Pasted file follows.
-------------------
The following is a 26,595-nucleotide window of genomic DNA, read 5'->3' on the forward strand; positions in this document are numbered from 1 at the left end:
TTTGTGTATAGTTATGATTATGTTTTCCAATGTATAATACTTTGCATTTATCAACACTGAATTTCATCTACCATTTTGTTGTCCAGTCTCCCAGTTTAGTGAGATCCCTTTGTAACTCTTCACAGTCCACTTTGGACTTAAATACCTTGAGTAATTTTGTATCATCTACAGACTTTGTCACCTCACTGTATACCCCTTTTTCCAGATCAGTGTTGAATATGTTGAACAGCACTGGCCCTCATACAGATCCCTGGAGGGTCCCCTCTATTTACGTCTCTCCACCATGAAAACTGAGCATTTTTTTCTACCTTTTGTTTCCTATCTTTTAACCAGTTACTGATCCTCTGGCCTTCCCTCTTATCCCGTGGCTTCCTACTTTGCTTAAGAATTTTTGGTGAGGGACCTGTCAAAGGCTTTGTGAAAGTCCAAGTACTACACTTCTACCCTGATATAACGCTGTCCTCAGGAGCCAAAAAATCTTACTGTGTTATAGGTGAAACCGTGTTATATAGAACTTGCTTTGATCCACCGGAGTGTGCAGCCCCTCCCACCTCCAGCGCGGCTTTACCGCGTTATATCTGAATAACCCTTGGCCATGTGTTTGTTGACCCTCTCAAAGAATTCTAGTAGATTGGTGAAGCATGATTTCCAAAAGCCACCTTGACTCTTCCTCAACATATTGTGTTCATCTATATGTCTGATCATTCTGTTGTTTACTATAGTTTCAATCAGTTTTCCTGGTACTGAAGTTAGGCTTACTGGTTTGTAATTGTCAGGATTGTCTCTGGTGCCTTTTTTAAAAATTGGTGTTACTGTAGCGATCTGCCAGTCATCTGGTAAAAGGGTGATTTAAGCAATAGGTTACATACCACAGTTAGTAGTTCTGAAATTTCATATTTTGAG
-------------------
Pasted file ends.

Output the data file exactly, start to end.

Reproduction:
The following is a 26,595-nucleotide window of genomic DNA, read 5'->3' on the forward strand; positions in this document are numbered from 1 at the left end:
TTTGTGTATAGTTATGATTATGTTTTCCAATGTATAATACTTTGCATTTATCAACACTGAATTTCATCTACCATTTTGTTGTCCAGTCTCCCAGTTTAGTGAGATCCCTTTGTAACTCTTCACAGTCCACTTTGGACTTAAATACCTTGAGTAATTTTGTATCATCTACAGACTTTGTCACCTCACTGTATACCCCTTTTTCCAGATCAGTGTTGAATATGTTGAACAGCACTGGCCCTCATACAGATCCCTGGAGGGTCCCCTCTATTTACGTCTCTCCACCATGAAAACTGAGCATTTTTTTCTACCTTTTGTTTCCTATCTTTTAACCAGTTACTGATCCTCTGGCCTTCCCTCTTATCCCGTGGCTTCCTACTTTGCTTAAGAATTTTTGGTGAGGGACCTGTCAAAGGCTTTGTGAAAGTCCAAGTACTACACTTCTACCCTGATATAACGCTGTCCTCAGGAGCCAAAAAATCTTACTGTGTTATAGGTGAAACCGTGTTATATAGAACTTGCTTTGATCCACCGGAGTGTGCAGCCCCTCCCACCTCCAGCGCGGCTTTACCGCGTTATATCTGAATAACCCTTGGCCATGTGTTTGTTGACCCTCTCAAAGAATTCTAGTAGATTGGTGAAGCATGATTTCCAAAAGCCACCTTGACTCTTCCTCAACATATTGTGTTCATCTATATGTCTGATCATTCTGTTGTTTACTATAGTTTCAATCAGTTTTCCTGGTACTGAAGTTAGGCTTACTGGTTTGTAATTGTCAGGATTGTCTCTGGTGCCTTTTTTAAAAATTGGTGTTACTGTAGCGATCTGCCAGTCATCTGGTAAAAGGGTGATTTAAGCAATAGGTTACATACCACAGTTAGTAGTTCTGAAATTTCATATTTTGAG